**spoiler alert** I try to finish any book I've committed to (especially one I've paid for) even when the going gets tough, but this time I just could**spoiler alert** I try to finish any book I've committed to (especially one I've paid for) even when the going gets tough, but this time I just couldn't. The story NEVER improved upon its convoluted and slightly disturbing premise of how the hero Marcus and the heroine Danni meet and come together.
We the reader are supposed to feel compassion for Marcus's situation and believe that while his actions are menacing and criminal his heart is really innocent and his choices justified. I call that a whole lot of baloney! This is not a story of a villain being redeemed as a true hero; it's more like the deconstruction of a hero to his most basic elements and the author asks us to only pick up the good traits while ignoring the dark and damaged parts that force him to do wrong.
"Ignore the fact that Marcus is a barely functioning alcoholic..." "Never mind that he uses threats and blackmail to get what he wants..." "Please forgive how badly he treats his younger sister all in the name of protecting her..." "Don't think about the minor detail that his best solution to a problem is KIDNAPPING and a FORCED MARRIAGE..."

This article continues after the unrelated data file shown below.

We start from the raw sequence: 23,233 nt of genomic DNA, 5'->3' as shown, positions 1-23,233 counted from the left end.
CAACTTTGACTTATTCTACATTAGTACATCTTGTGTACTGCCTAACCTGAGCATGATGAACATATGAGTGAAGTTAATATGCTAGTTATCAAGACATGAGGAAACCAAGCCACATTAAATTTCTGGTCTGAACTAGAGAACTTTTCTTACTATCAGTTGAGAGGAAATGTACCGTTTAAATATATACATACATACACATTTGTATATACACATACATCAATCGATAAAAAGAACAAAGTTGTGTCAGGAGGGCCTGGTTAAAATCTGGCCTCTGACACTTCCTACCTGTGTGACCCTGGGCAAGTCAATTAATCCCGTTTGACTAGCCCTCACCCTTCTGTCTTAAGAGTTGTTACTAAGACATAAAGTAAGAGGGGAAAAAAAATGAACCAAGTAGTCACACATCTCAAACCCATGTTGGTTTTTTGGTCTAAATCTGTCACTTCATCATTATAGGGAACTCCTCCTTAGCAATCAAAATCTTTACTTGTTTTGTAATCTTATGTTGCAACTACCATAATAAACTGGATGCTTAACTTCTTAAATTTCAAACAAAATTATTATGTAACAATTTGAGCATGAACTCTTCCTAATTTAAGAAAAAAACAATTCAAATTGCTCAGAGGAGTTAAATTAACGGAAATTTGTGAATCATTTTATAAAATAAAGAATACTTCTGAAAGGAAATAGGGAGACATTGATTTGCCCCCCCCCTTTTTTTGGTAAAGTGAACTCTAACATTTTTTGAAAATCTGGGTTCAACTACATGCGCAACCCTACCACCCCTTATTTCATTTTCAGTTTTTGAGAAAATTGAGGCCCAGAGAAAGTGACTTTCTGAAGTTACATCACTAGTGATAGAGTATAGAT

Danni isn't innocent in her own bungled actions throughout the story, especially how she parties herself to Marcus's madness. She is on a one-woman crusade through the ton to protect the virtues of love and the sanctity of marriage for the emotion, but she can't go against her father's wish she marry for political reasons. Oh No! And once Danni understands why Marcus is kidnapping a completely innocent girl for her money couldn't she just speak up and say "Hey, instead of kidnapping a completely innocent girl for her money... Why don't you marry me for mine?" Nope! That would be TOO convenient and then we'd never get to deal with all the problems these two morons encounter while on the road to Scotland.
I gave up about mid-way through the story and skipped to the end in the hopes that everything would be redeemed in a BIG finish full of emotions, declarations and other happy feelings. At least in that the author got it right. Unfortunately it just wasn't enough to get me to go back and read what I'd missed.
I truly wish, from the bottom of my heart, that Ms. Daniels hadn't tried to be clever in her storytelling and had just kept the premise simple. If Marcus had kidnapped Danni (not the innocent girl) and then all the hi-jinx happened to just the two of them then perhaps I would have gotten past a lot of the other issues I had with the book. Shading both the main characters as morally gray left too much room for other bad triggers to creep into my interpretation of the story. ...more